- Associated Press - Sunday, June 14, 2015

BEATRICE, Neb. (AP) - From his temporary bedroom at the Homestead National Monument of America, Dave Beck spins the historic Palmer-Epard Cabin on his computer screen.

The model is rough, essentially a square block with a roof and horizontal lines, vaguely reminiscent of those on the nearly 150-year-old cabin.

This won’t be the case when the Homestead’s latest artist in residence is finished designing the computer game, a feat he estimates will take another year, the Beatrice Daily Sun (https://bit.ly/1Fbh1bc ) reported.

“For the last year on and off I’ve been working on a game that I’m going to be working on for pretty much another year, and it has pretty strong elements of homesteading involved in it,” Beck explained. “It’s a historical game that is really focused on exploration.”

At the center of the game will be the cabin, which the player will routinely travel back to while making his or her way along a river.

Beck is a practicing 3D digital and new media artist, living in Wisconsin. He’s the current chair of the Department of Design at the University of Wisconsin-Stout, where he teaches 3D art and game design.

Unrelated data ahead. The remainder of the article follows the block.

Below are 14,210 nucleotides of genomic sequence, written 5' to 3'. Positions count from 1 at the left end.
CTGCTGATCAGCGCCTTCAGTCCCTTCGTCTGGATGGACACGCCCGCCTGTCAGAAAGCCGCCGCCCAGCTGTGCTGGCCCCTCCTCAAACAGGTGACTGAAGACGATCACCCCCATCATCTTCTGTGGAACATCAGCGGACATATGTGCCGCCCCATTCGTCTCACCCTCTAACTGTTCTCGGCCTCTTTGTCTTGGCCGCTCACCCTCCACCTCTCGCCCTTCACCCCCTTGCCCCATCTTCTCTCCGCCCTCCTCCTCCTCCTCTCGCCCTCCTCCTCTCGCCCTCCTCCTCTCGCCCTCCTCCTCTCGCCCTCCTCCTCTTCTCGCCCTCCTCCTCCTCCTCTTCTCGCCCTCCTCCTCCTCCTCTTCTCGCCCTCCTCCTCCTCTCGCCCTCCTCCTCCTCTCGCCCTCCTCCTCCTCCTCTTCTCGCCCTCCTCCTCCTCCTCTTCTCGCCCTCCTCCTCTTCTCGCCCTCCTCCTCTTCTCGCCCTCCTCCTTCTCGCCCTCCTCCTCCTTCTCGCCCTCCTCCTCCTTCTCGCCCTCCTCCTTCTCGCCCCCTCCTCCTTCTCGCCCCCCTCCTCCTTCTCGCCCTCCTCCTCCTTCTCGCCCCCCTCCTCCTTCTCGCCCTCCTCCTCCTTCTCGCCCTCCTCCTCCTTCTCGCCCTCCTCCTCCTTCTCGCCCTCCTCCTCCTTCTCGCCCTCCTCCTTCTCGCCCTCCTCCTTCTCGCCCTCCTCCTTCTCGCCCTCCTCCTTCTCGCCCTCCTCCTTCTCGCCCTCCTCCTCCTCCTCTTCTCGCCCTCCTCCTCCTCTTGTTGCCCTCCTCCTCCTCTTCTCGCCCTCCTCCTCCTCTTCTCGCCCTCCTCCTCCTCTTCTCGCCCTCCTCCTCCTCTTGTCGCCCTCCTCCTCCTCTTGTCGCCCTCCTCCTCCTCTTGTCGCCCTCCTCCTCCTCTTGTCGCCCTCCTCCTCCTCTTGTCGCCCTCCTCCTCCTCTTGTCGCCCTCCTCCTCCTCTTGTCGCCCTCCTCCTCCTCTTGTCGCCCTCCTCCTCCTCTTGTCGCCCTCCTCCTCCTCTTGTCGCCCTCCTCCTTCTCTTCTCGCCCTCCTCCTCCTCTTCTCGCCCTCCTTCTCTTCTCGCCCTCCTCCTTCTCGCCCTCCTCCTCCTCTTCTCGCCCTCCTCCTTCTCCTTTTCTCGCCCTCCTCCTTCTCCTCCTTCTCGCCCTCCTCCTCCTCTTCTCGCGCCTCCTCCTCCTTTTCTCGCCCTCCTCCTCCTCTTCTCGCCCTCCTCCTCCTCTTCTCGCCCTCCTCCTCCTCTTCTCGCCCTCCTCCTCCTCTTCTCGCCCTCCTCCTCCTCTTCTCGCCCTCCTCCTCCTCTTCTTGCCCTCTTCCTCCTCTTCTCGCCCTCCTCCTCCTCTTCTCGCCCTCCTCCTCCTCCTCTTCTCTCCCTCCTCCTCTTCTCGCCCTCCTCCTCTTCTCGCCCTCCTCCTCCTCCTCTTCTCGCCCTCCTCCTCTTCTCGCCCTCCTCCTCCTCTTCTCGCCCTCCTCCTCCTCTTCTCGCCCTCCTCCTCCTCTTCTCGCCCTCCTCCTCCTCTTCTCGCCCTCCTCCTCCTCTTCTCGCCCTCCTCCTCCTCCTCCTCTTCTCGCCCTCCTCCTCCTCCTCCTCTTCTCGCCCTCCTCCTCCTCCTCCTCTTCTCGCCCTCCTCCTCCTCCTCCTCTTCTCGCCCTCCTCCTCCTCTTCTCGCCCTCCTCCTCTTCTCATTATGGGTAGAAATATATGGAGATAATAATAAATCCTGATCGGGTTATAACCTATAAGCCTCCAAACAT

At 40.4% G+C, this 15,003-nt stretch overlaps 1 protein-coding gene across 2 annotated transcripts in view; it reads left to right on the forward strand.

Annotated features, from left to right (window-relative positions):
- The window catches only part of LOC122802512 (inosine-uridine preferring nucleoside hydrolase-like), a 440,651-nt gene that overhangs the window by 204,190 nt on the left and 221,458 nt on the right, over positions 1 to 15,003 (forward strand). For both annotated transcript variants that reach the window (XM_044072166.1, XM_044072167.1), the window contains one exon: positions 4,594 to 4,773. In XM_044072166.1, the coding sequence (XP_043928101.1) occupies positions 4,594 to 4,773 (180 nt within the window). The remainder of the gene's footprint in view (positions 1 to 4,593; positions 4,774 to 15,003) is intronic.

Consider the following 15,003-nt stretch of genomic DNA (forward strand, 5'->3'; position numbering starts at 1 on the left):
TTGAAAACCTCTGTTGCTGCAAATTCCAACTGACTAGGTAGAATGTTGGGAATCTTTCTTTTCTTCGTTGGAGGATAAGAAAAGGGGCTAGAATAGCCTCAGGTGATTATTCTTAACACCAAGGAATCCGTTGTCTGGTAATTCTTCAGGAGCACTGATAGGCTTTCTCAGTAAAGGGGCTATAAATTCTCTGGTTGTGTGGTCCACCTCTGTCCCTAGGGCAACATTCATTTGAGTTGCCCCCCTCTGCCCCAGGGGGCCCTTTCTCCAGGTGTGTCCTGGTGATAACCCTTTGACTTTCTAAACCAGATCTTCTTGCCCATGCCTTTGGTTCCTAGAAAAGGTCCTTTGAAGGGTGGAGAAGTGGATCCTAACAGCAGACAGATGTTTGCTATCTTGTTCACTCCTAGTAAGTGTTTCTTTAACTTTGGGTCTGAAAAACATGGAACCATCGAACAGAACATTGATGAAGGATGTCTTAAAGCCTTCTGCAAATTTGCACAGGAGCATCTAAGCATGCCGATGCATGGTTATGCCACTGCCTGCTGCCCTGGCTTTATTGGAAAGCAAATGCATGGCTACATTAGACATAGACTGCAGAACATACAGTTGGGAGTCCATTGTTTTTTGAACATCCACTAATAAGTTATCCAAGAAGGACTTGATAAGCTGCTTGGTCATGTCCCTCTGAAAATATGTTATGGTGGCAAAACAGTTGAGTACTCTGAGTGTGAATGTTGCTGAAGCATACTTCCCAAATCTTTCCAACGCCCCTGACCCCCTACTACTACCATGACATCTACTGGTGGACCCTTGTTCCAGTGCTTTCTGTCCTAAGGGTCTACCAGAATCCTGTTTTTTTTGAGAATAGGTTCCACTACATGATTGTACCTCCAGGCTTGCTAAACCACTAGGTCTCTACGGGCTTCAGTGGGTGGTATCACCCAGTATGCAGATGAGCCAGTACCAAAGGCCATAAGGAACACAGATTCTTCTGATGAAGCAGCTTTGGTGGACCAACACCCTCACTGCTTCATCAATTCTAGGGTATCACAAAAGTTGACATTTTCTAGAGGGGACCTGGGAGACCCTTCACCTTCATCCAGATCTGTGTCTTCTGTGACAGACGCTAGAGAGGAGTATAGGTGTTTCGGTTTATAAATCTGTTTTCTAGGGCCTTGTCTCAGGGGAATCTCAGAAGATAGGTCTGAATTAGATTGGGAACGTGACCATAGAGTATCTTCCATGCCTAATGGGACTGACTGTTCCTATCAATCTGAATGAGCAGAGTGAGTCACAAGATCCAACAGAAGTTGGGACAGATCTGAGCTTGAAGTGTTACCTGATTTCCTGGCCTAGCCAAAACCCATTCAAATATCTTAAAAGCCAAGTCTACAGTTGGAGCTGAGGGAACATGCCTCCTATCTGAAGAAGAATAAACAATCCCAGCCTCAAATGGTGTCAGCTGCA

Beck has resided at the Homestead, studying the area and its history to draw inspiration for his game. Once complete, the game will take 15-30 minutes to play and will be available for free or at little cost online.

“This is the first time I’ve undergone such a big project,” Beck said. “Essentially, you’re navigating specific locations on a river and going through different eras of time while jumping back and forth to this cabin. Since a large part of it has to do with homesteading in America, that’s a big reason why I’m here doing this. One thing that’s helpful here is I’m hoping to recreate the cabin.”

Andrea Bornemeier, the Homestead’s chief of interpretation, said Beck’s work is a departure from what many think of as art.

“It’s totally unique because normally when you think of art you think pictures, sculptures or maybe somebody doing something with fabric,” She said. “You usually don’t think video. Doing this kind of project is really interesting and we were really excited to get him here.”

Beck can trace his interest in gaming to playing The Legend of Zelda as a child.

He was interested in sculpture as an undergraduate student and incorporated computer designs into his work - a rarity at the time.

“There was a time in my career that I realized I really wanted to (work on games),” he recalled. “I’ve always had a very strong interest in history and also the environment. This game has to do with both of those.”


Information from: Beatrice Sun, https://www.beatricedailysun.com

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